Developing technology and access to healthcare information has boosted medical tourism, however serious ethical concerns remain about medical tourism facilitators.
Dr Nureini Mohamed reviews four academic articles covering these issues and assesses their conclusions.
As communication technologies continue to develop, notable progress has been made, with the result being what has now famously come to be known as the ‘global village’.
Accessing information is much easier today, as is ease of travel. These two aspects of information access and travelling ease have combined to open up an avenue of obtaining medical care which now seems to be revolutionising Medicare across the world.
Today, all one needs is an Internet connection, and with a click of the mouse or a tap on the Smartphone, solutions to medical needs are displayed almost immediately. Finding and booking medical care sessions and appointments has become accessible for many people, resulting in a surge in medical tourism.
However, while it may be an easier and more convenient option, there are serious ethical concerns about medical tourism facilitators, that are yet to be addressed and resolved. Experts and scholars across the world have already taken note of this and documented their findings in articles, which I have reviewed in this current paper.
Wagle Suchitra takes a keen interest in the authenticity of the information displayed by facilitators on their websites, as well as the question as to whether these facilitators follow ethical standards and guidelines.
On authenticity, his study shows that there is no control over how and what medical tourism facilitators may display on their web portals. This leaves the discretion to them, resulting in most of them prominently displaying pictures and information likely to attract potential patients, and leaving out important aspects like risks and legal liabilities.
Wagle also notes that since most of these facilitators operate online, ethical issues like patient privacy and confidentiality are left unattended. Guaranteeing privacy or confidentiality while communicating online is never easy, given the nature of the medium.
To address these concerns, Wagle recommends that self-regulation of and by the medical tourism facilitators be made a requirement, while international bodies carry out oversight and accreditation.
Another article that has probed ethical concerns addressed here is by Snyder, Crooks, Adams, Kingsbury and Johnston who focus on interpersonal relationships of involved parties, along with their responsibilities. Synder et al note that while the facilitators play a major role linking patients to medical care providers, their responsibilities are not matched by accountability attached to them, and especially where legal liabilities are concerned.
The authors recommend a collective approach towards addressing ethical concerns, where all stakeholders are to be involved.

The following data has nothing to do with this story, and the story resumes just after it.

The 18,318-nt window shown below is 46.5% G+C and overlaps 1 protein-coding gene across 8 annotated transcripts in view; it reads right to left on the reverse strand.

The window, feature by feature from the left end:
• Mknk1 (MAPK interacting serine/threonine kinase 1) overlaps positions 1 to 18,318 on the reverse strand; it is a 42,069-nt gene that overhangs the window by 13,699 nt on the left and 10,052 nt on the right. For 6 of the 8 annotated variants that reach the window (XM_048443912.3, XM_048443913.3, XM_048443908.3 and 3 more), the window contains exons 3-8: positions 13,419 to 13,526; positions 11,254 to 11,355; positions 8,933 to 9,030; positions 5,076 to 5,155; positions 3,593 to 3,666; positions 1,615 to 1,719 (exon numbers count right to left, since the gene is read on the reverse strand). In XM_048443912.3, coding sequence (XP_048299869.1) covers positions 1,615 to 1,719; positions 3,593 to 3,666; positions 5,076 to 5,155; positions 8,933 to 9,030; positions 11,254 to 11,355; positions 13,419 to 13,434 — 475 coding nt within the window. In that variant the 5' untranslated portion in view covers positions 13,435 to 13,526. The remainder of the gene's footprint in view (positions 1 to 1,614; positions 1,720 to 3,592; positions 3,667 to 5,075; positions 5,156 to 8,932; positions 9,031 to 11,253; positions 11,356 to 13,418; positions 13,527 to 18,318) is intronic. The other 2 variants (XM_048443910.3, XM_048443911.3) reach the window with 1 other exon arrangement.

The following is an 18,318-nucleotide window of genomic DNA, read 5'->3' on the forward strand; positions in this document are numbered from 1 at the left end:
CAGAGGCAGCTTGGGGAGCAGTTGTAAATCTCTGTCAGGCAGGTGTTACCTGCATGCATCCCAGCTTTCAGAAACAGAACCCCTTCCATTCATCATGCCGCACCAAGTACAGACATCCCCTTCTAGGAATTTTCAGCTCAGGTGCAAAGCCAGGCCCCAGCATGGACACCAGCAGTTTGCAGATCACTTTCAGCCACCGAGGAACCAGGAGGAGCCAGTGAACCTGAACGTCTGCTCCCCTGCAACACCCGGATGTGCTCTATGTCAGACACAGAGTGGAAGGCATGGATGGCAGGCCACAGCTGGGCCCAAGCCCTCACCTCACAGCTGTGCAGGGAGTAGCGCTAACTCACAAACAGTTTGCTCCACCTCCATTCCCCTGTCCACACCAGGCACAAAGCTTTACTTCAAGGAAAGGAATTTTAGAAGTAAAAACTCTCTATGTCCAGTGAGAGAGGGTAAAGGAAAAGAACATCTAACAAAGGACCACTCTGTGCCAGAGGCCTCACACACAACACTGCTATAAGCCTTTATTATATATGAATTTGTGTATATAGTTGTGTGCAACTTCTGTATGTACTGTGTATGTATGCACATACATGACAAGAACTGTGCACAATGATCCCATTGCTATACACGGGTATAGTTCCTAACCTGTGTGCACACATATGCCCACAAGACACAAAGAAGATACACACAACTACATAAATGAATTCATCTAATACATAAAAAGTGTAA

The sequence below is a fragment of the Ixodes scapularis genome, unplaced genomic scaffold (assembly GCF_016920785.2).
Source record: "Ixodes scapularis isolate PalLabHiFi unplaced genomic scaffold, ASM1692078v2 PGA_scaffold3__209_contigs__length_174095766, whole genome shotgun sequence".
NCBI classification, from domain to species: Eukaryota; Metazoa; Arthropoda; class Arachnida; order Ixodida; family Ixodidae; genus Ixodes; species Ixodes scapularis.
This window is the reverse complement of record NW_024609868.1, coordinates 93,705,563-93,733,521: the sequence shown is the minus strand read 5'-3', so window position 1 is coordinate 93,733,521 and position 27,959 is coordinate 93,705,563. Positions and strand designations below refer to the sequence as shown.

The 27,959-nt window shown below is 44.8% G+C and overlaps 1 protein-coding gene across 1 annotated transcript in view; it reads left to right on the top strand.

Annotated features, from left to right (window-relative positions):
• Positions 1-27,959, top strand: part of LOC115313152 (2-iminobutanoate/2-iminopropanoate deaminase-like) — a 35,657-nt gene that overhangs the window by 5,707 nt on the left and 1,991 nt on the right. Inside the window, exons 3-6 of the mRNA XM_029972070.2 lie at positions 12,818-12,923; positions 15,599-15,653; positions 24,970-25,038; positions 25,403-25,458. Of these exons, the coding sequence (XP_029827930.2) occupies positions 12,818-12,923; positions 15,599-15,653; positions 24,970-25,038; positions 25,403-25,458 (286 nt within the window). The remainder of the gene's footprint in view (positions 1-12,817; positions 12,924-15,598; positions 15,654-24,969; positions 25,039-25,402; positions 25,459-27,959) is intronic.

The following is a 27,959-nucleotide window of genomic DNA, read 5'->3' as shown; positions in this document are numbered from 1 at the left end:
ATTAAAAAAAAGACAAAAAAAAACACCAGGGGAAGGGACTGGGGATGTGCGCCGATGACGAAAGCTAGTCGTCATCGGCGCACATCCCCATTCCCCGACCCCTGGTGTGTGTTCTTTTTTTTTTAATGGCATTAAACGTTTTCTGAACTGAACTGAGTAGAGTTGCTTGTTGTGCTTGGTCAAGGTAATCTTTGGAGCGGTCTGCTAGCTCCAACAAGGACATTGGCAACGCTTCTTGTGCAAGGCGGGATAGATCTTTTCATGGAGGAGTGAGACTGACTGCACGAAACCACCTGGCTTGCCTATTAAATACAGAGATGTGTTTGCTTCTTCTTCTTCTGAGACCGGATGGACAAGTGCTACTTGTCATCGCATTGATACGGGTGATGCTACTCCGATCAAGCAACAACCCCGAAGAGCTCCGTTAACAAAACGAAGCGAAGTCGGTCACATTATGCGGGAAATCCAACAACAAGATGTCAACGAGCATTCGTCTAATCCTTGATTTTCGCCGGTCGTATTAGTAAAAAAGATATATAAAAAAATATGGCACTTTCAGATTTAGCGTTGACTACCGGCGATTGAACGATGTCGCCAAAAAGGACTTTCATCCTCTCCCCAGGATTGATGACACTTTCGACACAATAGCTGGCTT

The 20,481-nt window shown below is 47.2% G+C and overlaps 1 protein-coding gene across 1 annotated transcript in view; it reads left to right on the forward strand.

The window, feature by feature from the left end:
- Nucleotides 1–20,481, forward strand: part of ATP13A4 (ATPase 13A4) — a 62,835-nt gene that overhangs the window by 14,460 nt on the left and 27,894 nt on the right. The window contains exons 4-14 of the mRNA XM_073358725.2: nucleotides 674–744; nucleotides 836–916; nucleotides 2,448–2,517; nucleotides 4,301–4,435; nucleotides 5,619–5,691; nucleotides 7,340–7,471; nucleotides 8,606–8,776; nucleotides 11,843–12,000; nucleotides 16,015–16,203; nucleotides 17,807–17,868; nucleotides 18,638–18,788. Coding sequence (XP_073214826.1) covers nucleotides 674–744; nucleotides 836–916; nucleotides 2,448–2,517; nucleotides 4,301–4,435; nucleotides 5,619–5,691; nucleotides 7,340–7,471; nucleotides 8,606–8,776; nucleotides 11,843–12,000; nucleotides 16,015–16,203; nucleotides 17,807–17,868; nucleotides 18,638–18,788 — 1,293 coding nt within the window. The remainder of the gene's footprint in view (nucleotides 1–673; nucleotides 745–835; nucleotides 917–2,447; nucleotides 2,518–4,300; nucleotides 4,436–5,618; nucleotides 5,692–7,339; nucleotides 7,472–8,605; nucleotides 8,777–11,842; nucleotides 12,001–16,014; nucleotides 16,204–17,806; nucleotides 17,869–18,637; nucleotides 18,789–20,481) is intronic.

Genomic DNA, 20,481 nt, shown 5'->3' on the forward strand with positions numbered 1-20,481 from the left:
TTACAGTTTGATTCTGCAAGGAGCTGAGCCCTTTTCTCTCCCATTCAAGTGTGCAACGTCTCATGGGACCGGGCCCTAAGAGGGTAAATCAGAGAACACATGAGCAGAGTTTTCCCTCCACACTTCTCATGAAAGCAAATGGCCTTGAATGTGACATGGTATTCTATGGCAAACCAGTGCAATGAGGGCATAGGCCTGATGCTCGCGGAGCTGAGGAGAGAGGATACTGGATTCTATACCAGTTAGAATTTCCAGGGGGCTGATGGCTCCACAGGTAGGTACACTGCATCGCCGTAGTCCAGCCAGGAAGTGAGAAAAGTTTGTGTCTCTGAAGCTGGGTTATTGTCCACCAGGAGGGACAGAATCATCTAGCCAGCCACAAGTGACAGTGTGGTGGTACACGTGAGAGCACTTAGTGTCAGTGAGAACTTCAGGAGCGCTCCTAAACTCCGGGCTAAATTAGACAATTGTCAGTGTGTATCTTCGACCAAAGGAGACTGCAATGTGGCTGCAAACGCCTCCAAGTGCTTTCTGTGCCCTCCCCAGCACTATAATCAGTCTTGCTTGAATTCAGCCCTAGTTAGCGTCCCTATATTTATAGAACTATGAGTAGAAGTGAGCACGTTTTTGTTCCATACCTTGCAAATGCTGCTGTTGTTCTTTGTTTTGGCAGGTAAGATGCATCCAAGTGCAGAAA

Dalstrom explores the nature of medical tourism facilitators’ operations, focusing in on the way these facilitators “remake patients into consumers”. By this, he attempts to assess the possibility that, in an attempt to turn patients into consumers, ethical considerations may take backstage. He also identifies the common attribute of facilitators operations; in that they all advertise logistical support alongside quality assurance. This again alludes to the absence of critical information and obligations.
This final article shines a light on the omissions that may happen in medical tourism. Specifically, he cites the issue of follow-up after surgery. While medical tourism may help people access medical care with ease, there are aspects to it that could be overlooked initially, but that which pose a danger to its effectiveness and sustainability. He also notes that “some of the services that medical tourists seek are not ethically allowed in their home countries”. This means that despite providing ways to get around national laws and policies, the issue of after-care follow up is further complicated.
It is already evident that medical tourism is here for the long term, but it is equally evident that there are ethical challenges that come with it. Scholars and stakeholders have offered suggestions that could help streamline the sector and rid it of the unethical tag that the sector in some countries is acquiring.
Although it is an international issue and challenge, individual governments will have to be at the front line in supporting existing international entities and accreditation bodies to spur the process of regulating and ensuring that ethical guidelines are adhered to. With proper regulation and checks, medical tourism facilitators can gradually be turned into the missing jigsaw that would orchestrate successful treatment for many of the world’s health problems.
About the Author
Dr Nureini Mohamed is a medical tourism consultant at HYF Medical Centre in Dubai and a co-founder of start-up, i-HealthGate, a medical travel and case management agency. He graduated from a medical school in China, and has experience working for medical tourism agencies in the USA and Germany. [email protected]
Do you have an article that you’d like to share with the medical travel industry?
Publish for FREE on IMTJ.